This was achieved in two ways: First, through the shameless pro-Russian campaign led by the pro-regime media, which simultaneously supported Vučić's candidacy and his party's list. Namely, media outlets close to Vučić's party, the most widely circulated print and electronic media in the country, served as a megaphone for the Kremlin in Serbia and the region using Putin's propaganda vocabulary, while praising the decisions of the President and the Government of Serbia regarding his stance on the war in Ukraine. And second: the support for Russia was reflected in the direct actions of the highest state officials, who were not at all "neutral", but implicitly expressed support for Russia through their concrete actions. 

During the campaign, the Russian ambassador to Serbia met with President Vučić, the Speaker of the Parliament Ivica Dačić and the Minister of Interior Aleksandar Vulin. After these meetings, "fraternal" ties between Serbia and Russia were underlined, which in itself speaks volumes about Vučić's so-called policy of "non-alignment" and whose side Serbia is actually on when it comes to the Russian invasion of Ukraine and the massacre that Putin is carrying out there. 

During the campaign, Serbia was also visited by European officials, who, as before, unlike our Russian "brothers", were merely declared to be "partners", although it was mostly their financial assistance and support, investments, and favorable loans during decades of support to Serbia that have made numerous infrastructure projects possible, with Vučić referring to these in the campaign as if he had personally donated them to the citizens of Serbia.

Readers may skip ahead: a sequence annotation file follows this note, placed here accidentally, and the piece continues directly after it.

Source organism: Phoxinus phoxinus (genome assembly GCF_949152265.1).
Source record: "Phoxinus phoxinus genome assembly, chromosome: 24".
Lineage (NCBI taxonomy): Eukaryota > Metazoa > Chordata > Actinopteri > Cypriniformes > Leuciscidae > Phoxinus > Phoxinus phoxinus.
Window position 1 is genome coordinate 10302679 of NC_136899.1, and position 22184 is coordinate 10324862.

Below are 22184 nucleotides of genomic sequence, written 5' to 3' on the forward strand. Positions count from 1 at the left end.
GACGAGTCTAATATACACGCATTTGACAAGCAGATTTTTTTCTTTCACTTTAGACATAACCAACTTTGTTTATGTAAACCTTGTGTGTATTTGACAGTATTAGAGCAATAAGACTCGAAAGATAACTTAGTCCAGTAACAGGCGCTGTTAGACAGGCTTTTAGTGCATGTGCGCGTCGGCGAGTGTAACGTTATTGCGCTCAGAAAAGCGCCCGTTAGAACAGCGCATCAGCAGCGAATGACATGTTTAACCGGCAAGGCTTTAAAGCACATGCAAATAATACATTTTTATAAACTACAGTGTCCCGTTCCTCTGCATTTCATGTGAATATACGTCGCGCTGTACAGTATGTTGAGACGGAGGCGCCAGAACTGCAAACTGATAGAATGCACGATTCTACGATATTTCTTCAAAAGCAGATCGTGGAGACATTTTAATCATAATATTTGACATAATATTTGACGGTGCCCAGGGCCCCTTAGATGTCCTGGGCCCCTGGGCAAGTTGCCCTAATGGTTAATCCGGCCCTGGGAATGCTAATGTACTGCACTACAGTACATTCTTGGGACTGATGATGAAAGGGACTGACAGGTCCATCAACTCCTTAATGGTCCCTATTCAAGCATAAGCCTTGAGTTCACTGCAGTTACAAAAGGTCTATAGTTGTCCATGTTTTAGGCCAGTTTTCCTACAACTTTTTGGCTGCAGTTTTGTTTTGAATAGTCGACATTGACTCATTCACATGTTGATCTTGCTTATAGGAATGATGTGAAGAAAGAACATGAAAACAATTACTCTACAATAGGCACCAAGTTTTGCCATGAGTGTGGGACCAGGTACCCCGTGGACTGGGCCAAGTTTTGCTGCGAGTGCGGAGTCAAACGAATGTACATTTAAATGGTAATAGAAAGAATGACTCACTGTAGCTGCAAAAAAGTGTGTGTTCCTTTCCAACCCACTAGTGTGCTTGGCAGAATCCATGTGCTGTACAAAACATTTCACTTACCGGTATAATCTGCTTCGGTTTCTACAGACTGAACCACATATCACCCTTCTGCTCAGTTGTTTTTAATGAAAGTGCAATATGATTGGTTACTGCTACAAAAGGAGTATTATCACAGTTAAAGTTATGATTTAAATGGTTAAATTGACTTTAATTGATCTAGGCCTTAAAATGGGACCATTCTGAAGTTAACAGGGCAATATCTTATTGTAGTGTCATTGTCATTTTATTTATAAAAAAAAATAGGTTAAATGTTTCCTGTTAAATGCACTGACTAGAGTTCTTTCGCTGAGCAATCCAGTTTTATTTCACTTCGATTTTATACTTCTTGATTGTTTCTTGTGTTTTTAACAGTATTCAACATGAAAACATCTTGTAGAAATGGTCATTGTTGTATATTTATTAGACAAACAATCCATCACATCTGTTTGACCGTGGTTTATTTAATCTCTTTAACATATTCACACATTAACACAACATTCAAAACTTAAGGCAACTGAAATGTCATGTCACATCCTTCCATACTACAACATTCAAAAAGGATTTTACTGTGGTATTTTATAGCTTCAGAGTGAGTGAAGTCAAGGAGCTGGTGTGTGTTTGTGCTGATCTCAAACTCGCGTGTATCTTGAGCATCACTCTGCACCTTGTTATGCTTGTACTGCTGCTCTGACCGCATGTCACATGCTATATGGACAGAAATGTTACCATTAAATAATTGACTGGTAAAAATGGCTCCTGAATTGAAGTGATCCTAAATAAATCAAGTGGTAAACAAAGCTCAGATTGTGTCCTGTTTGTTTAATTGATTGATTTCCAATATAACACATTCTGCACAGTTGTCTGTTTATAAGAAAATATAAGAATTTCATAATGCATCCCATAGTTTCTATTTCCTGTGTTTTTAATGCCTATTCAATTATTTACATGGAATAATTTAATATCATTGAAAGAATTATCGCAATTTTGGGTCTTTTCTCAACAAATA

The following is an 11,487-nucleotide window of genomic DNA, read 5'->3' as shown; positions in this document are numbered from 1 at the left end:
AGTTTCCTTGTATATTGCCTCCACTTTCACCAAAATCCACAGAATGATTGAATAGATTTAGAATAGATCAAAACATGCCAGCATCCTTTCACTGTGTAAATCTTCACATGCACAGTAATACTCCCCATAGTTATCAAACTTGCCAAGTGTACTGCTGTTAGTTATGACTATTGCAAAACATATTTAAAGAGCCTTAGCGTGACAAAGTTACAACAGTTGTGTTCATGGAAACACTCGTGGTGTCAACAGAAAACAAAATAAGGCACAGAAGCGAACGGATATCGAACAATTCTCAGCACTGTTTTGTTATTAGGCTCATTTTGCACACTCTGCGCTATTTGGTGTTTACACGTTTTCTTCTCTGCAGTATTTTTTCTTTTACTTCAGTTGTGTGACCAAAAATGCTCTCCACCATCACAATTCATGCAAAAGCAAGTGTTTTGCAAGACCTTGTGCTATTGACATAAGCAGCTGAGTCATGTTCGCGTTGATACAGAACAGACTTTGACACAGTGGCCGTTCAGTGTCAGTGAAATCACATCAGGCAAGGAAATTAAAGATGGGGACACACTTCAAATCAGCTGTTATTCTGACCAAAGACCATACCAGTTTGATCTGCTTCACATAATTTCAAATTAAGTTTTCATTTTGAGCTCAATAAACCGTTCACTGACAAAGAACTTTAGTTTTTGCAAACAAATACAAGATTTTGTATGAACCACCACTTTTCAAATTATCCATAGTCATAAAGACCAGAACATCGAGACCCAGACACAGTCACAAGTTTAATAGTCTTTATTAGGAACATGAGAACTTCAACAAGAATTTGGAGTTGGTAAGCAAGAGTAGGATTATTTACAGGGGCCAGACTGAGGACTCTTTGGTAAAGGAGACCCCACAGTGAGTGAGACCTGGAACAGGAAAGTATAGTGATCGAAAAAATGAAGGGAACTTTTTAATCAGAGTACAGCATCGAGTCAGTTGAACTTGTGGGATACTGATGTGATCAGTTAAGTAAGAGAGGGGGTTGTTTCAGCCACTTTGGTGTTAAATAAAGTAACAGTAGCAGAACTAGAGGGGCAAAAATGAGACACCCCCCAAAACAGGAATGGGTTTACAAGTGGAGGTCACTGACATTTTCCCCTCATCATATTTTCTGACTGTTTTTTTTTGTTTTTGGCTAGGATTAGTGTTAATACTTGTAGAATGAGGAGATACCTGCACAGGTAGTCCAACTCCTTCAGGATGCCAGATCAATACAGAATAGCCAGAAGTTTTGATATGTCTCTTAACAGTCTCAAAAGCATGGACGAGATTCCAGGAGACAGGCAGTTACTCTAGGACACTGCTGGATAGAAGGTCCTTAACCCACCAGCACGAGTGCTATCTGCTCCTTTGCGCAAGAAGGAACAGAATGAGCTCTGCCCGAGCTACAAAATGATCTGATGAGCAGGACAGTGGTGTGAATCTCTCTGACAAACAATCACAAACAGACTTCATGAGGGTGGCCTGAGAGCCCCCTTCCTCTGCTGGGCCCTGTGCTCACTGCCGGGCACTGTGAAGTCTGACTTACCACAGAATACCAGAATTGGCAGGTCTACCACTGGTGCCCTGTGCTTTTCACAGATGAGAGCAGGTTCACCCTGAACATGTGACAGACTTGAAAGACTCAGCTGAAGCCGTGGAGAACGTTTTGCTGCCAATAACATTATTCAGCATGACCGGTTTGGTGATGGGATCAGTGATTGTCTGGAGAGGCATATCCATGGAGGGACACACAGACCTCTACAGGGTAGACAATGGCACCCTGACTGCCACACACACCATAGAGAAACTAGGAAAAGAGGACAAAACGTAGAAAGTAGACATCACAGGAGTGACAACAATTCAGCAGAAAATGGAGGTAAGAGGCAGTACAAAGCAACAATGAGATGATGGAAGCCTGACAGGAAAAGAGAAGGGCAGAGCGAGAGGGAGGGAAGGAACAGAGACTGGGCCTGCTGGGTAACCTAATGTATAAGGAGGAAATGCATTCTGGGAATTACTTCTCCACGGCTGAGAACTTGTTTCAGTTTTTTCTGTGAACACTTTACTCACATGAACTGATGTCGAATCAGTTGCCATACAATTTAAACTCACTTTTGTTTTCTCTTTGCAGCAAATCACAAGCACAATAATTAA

New Topics and New Hopes

Presidential candidates and representatives of the lists for the parliamentary elections during the campaign mostly spoke on the same topics that we have heard countless times so far. The only new topic that has finally emerged as relevant is ecology. It should be noted that this did not happen by itself or overnight, but that the years of work and protests organized by green associations of citizens and others, managed to raise environmental issues to the level of "key issues of state." 

However, almost all lists and presidential candidates spoke about these topics in unprofessional, often contradictory language, without a clear plan to address the burning issues on which the lives and health of a huge number of people depend. This is despite the fact that according to a recent poll, environmental problems, air, land, and water pollution are four of the six most important topics for citizens at the national level, while ecology is the number one problem for the citizens of Belgrade. 

The coalition that stood out from the cacophony made by other parties were activists and associations of citizens gathered around the green-left coalition "Moramo”, which, taking everything into account, has made a significant breakthrough in the political life of Serbia, winning, according to preliminary results, 12 seats in the national parliament and 13 seats in the city council of Belgrade. About 60 associations and groups of citizens have gathered for the first time around one presidential candidate (one of only three women running) and a list for the National Parliament and the Belgrade City Assembly. During the campaign, they managed to put the issues of ecology, rule of law, workers’ rights, and social justice at the center of their campaign and start a conversation about them in public.